The all-powerful blogger can pick and choose who has a voice and who does not.

    Yup. Deal with it. That’s not a fight you’re going to win.If you want to have a voice, you have two options. One is to start your own weblog and see who comes to the party. The other is to learn to play well with others, so that you can take part in the ongoing discourse on other weblogs.I don’t suppress a lot of comments or commenters, and my conscience isn’t bothered by the ones I do. First, as I said earlier, jerks and trolls seldom say anything that’s even moderately interesting. Second, by coarsening and flattening the conversation, making it unpleasant, and turning everything into arguments about them and their opinions, they make it impossible for complex, responsive, context-dependent, genuinely interactive discussions to take place. The number of trolls and jerks I suppress is a small fraction of the number of people who’d be driven from my threads by the sheer nastiness they generate.

    You see, I don’t trust people to handle severe criticism well.

    If that interaction always misfires for you, then you’re the one at fault, and you’re doing something wrong.I say that in a spirit of diagnosis, not blame. It’s a general principle. If no one laughs at your jokes, your jokes aren’t funny. If no one can tell when you’re being sarcastic or ironic, you don’t have enough control of tone to handle those modes. And if no one wants to listen to your criticism, you aren’t generating enough natural credibility within the group to support your opinions.I’m making no judgements. I have no idea what kind of opinions you cherish. What I’m telling you is that that’s how online conversation works.

    We all tend to take things personally.

    If everyone you deal with ‘takes things too personally,’ you need to learn to curb your tongue. It’s really not that hard to convey opinions without setting people’s backs up, but the small amount of work and mindfulness required is not negotiable.

    We are all convinced of our own good intentions but suspicious of the intentions of our adversaries. This is human nature.We are all capable of ignoring the assholes.

    Not true. We automatically read what falls under our eyes. If it’s rude, false, hurtful, or deliberately provoking, it’ll upset everyone who reads it every time they read it. That’s why a comment that meets those specs has to either be deleted or made unreadable, because otherwise it’ll deliver a dose of unpleasantness to the other readers every time they go past it.On my own weblog, I remove the letters A, E, I, O, and U from offending material. The text can still be read with some difficulty, but it can’t be read automatically.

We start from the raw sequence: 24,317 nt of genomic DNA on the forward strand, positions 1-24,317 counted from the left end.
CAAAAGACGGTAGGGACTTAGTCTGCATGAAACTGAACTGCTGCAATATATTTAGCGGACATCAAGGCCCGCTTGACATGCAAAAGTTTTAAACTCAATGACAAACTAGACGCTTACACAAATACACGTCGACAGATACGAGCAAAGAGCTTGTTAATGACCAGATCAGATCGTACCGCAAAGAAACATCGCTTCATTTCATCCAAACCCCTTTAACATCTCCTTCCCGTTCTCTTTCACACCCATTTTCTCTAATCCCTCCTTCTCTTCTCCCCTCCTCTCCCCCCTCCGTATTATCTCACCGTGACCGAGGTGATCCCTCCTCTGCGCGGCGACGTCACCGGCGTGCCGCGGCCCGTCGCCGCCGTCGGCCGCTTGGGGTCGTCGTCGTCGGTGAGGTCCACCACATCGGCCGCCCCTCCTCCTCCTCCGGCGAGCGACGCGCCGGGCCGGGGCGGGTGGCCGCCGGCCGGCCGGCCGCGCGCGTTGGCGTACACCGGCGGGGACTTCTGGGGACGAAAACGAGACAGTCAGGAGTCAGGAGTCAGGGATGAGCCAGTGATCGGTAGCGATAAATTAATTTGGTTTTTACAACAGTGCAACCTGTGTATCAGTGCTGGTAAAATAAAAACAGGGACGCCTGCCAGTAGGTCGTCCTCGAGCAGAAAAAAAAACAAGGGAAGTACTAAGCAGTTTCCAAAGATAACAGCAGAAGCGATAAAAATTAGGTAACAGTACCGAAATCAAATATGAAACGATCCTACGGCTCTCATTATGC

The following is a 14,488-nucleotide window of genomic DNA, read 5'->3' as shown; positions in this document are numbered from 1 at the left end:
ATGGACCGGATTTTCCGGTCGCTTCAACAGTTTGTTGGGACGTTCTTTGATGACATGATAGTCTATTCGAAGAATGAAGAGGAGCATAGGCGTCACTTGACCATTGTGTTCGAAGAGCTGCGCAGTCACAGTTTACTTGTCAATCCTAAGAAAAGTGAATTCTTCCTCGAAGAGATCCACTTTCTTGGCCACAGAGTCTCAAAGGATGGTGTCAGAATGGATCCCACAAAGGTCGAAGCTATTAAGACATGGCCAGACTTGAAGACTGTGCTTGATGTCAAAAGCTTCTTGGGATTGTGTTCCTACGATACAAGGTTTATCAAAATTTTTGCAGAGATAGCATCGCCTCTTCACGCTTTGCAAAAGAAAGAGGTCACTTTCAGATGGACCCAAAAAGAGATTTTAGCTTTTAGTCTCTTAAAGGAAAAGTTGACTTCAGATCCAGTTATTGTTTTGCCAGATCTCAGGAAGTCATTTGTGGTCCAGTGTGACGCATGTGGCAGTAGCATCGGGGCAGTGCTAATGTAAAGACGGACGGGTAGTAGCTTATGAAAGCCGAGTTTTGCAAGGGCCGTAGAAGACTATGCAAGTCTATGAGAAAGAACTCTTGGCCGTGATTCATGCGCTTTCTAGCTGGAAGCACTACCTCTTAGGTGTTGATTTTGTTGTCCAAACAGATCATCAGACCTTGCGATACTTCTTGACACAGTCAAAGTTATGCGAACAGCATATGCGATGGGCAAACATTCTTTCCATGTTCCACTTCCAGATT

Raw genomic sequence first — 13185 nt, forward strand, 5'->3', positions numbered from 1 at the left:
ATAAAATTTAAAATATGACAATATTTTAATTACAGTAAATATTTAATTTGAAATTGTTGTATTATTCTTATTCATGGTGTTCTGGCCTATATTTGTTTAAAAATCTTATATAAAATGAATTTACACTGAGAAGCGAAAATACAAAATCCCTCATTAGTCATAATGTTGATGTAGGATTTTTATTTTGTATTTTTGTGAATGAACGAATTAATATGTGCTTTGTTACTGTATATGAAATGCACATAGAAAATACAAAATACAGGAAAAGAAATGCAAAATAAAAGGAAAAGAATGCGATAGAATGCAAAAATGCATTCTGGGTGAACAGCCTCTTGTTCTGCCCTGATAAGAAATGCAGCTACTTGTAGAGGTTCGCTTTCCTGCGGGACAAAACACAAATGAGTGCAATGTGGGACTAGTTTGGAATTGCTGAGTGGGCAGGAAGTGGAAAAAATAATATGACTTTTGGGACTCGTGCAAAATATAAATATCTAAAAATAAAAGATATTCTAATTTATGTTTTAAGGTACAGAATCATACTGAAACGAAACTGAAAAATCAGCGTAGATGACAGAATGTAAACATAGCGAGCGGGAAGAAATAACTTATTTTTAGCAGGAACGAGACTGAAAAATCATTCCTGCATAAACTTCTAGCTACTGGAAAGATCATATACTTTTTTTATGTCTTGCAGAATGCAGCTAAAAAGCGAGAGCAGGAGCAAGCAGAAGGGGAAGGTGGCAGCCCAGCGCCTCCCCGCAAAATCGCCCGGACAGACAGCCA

I skip far more blog comments than I read.

    Given that you’re admitting that you don’t read all the comments in a conversation, why do you think you have a right to have your own comments read?

    I’m not convinced I need help choosing which comments to read.

    If you’re commenting on my weblog but you’re not reading the other people’s comments there, and you get into arguments, odds are you’ll eventually be censured for rudeness and failure to engage. The latter is by far the greater sin at Making Light. We’re there to talk to each other. Others are welcome to join that conversation, but we’re not there to be their one-to-many audience.

    While there are obviously trolls and assholes out there, there are also a lot of thin-skinned people, both bloggers and commenters, who get way too emotionally connected to these debates.

    Does it ever occur to you that if you’re forever getting “thin-skinned responses” to your comments, odds are you’re at least a part-time troll?If you don’t respect other commenters’ emotional commitments to their own words and opinions, why should anyone give a damn what you think or feel? For that matter, why should they read you at all? Without commitment, opinions are arbitrary, and what’s arbitrar is meaningless.

    I’d personally rather wade through comment noise than miss perhaps provocative posts that made someone uncomfortable. We’re grownups.

    Valuing provocation for its own sake is not the measure of a grownup. What it’s characteristic of is adolescence.There are inherently upsetting ideas out there. The people who argue them honestly tend to also have lots of other ideas and opinions that aren’t especially upsetting. They’re interested in truth, not provocation value, and on the way to finding truth they’ve found ideas which they think are valid, but which also happen to be upsetting. Those are the people and ideas that deserve an extra measure of our tolerance and attention.

    I’m not saying that moderation is always bad, but I think our guiding principles should be first about commenting respectfully and secondarily, if at all, encouraging bloggers to delete comments.

    Silly. That’s where the emphasis already falls. Go back and re-read.